Once on the other side, he said he dug a hole in the mud and waited until he could continue north undetected. When he got back to Modesto, California (near Turlock, where he used to work), he reconnected with his lawyer, Zendejas, and eventually received a U visa, granted to victims of certain crimes. In Echeverría's case, his visa was approved based on obstruction of justice, since he was deported while suing his employer.

"I didn't want any problems," Echeverría said, looking back at the long, rocky story that transpired after confronting his boss. At first, he worried that standing up for himself might get him blacklisted by other farmers. "They all know each other, the farmers, not just in this county, but across counties, across the state."

But Echeverría said that once he started the legal fight, he did not want to stop. He also wanted to set an example for his kids. "I needed to finish what I started," he said.

But Echeverría understands why some immigrants might be unwilling to speak up like he did — particularly with the Trump administration's anti-immigrant agenda.

"Right now, we can't be sure what might happen tomorrow. People in this community are on edge and not just because of the raids we're seeing on the news, what happened in Mississippi, but the hatred we saw in El Paso," he said, referring to an attack at a Walmart in El Paso, Texas, on Aug. 3, which left 22 people dead. Before the killings, authorities believe the gunman posted an anti-immigrant, anti-Mexican manifesto online.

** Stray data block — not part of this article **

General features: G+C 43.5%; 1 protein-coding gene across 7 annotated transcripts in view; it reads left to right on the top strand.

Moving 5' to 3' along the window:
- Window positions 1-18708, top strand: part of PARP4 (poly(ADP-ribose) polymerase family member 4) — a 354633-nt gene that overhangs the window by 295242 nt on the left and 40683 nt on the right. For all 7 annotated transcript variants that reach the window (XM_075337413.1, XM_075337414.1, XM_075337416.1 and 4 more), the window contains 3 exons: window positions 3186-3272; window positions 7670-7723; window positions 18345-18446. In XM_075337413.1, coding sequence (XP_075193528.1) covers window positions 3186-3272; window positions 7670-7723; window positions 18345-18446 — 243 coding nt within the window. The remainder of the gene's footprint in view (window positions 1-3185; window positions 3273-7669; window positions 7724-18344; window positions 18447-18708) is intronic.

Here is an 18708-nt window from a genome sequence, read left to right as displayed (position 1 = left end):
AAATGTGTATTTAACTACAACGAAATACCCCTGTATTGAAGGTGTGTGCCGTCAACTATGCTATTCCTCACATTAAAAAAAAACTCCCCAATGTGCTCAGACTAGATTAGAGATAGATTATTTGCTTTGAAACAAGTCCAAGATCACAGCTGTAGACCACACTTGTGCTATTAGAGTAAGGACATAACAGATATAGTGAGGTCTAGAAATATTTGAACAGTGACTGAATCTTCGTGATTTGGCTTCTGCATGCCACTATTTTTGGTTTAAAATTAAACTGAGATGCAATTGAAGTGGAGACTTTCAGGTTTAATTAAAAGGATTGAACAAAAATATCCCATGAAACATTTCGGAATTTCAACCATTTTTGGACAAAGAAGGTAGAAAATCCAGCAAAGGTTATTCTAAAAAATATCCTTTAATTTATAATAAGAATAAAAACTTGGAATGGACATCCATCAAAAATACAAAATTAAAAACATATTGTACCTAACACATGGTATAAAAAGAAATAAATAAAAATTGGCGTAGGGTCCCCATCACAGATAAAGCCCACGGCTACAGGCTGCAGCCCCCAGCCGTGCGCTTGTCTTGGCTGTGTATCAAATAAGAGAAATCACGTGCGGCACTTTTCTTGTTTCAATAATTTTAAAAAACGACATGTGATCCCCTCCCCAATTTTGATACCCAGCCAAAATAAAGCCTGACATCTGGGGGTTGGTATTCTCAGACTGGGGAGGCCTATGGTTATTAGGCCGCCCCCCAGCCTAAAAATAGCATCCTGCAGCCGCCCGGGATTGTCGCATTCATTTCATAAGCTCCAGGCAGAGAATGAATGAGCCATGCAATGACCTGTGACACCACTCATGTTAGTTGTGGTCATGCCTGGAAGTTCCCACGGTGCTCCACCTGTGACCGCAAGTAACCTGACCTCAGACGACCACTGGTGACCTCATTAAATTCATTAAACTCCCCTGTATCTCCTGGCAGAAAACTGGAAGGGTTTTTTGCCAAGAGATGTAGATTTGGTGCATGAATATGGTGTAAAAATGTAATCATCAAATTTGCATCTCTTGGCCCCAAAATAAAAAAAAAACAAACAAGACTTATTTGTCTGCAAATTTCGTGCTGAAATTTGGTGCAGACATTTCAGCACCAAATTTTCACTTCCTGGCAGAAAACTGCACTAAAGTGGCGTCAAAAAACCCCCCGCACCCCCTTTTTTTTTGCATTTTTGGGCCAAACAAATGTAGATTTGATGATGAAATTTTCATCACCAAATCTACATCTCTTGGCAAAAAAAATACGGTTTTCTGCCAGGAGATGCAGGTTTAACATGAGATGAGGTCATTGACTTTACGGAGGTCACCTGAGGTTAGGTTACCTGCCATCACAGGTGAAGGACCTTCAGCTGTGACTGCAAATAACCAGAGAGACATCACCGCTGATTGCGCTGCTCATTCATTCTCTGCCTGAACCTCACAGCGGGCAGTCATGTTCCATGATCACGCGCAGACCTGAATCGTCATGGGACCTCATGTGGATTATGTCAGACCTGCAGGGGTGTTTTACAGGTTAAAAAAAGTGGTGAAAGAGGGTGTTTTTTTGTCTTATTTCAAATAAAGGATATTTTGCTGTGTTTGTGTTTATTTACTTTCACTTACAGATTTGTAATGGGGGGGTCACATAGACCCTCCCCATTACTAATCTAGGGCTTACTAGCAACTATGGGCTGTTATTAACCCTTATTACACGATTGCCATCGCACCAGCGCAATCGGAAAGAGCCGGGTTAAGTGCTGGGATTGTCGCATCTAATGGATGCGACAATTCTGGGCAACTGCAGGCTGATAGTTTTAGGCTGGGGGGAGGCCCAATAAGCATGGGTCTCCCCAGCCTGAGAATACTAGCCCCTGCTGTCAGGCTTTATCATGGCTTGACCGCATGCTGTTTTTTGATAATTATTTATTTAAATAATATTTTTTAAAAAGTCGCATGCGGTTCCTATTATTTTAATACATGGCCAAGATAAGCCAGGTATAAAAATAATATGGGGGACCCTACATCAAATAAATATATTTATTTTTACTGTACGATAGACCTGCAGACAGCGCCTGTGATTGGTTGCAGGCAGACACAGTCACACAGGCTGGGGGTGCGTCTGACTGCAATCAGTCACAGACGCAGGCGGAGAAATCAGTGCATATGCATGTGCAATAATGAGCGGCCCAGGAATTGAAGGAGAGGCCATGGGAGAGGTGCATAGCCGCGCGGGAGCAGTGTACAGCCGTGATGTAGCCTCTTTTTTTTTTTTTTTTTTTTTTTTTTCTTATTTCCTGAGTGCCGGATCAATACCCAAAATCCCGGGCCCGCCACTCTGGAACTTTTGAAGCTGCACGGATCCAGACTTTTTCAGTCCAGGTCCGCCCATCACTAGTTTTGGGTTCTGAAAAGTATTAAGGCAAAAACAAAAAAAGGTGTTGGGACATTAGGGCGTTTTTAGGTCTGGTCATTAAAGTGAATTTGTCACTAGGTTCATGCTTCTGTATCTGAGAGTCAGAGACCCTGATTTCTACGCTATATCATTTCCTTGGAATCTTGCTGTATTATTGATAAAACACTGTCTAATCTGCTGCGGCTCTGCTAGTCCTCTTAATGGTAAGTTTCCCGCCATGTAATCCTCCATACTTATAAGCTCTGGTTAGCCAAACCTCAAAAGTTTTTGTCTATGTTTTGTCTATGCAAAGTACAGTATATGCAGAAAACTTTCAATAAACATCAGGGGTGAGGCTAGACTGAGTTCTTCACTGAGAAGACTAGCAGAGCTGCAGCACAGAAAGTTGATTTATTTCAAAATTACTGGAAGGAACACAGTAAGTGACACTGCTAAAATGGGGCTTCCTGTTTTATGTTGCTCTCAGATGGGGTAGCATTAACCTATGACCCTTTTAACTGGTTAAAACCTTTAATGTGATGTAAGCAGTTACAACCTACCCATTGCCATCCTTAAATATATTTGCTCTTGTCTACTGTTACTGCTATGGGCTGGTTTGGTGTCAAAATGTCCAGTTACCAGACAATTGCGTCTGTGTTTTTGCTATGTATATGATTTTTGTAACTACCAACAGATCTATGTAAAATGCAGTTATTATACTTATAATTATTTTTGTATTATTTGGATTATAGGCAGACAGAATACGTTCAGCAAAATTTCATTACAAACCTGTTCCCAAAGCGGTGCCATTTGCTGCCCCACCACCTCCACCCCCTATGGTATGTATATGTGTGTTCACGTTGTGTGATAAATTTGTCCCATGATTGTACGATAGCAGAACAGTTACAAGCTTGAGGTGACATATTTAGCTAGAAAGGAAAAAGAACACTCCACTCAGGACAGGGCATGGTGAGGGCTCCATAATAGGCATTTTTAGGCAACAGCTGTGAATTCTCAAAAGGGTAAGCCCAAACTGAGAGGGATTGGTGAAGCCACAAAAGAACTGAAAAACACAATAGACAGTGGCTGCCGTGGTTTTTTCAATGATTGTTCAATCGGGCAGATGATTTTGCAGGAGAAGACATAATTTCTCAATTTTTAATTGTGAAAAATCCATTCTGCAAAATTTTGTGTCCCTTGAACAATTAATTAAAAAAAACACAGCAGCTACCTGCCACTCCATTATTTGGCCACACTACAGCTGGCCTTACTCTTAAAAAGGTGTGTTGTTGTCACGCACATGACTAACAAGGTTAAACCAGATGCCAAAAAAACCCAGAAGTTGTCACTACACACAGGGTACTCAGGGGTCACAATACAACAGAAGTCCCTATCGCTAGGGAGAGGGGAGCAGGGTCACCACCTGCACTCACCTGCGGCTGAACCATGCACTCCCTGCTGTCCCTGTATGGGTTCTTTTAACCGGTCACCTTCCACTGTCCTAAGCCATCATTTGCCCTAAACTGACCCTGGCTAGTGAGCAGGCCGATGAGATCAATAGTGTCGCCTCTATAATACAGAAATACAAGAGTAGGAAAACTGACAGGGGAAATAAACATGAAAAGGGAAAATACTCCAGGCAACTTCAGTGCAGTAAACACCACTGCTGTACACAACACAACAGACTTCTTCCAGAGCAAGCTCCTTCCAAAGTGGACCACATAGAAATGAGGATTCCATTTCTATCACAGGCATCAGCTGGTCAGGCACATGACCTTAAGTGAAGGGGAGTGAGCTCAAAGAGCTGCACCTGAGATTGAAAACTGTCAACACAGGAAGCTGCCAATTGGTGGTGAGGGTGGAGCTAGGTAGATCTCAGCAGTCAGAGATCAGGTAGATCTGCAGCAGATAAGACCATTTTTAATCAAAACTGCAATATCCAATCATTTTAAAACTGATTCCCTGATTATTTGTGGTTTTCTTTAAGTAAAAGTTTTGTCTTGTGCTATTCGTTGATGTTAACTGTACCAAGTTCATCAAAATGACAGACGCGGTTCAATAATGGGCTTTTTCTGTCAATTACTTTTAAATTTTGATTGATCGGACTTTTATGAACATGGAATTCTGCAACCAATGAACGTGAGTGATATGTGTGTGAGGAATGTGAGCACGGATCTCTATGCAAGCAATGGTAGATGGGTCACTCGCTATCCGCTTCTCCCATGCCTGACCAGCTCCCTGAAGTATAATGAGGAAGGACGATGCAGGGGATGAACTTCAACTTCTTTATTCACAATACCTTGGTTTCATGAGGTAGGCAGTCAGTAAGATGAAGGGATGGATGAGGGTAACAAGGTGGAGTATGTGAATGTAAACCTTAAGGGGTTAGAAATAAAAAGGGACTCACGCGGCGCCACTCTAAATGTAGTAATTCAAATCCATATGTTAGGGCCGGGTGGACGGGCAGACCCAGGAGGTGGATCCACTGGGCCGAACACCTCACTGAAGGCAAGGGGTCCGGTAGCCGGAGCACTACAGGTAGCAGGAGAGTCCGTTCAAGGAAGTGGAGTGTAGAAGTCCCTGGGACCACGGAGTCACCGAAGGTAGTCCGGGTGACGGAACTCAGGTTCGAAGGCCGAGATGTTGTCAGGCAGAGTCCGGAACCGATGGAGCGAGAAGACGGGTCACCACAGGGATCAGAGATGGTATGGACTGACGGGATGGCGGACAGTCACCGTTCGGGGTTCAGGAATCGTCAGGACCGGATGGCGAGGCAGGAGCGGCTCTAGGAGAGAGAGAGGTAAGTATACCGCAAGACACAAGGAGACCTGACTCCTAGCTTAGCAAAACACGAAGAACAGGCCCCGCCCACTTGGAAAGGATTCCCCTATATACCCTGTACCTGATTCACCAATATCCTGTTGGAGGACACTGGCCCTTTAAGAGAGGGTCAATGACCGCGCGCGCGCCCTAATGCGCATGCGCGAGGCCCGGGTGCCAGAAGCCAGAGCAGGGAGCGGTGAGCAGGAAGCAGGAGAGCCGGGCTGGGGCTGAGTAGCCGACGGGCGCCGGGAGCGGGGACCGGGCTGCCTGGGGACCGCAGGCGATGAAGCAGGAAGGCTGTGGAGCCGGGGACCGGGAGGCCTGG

"We can't be sure what might happen tomorrow," Echeverría said. "To be honest, if I could earn as much in Mexico as I make in the United States, I'd go back and take my kids with me."

Today, Echeverría works delivering cabinets in and around the San Francisco Bay Area. He said he likes the job and is done working at dairy farms. He rents a small home in Modesto, California, about 20 minutes away from the dairy farm where he was injured in 2008. He lives with his three children, all U.S. citizens.

His oldest child, Alberto, is 19 and works in the fields. "I go wherever there is work," he said.

He says he sometimes worries about his dad. "I kind of feel scared for him," he said, adding, "I know he has a visa and all, but I worry that he could still get deported. He still isn't a citizen like me."

His dad responded, "Life is always like this. We take risks all of the time."

He said his kids can feel vulnerable. Their mom passed away a few years ago, and they have few other relatives nearby. Echeverría is the main breadwinner.

Echeverría also knows his story is not an easy one. He confronted his boss — and got deported. "Maybe, by sharing my story, it'll keep what happened to me from happening to others," he said.

This article originally appeared at PRI's The World.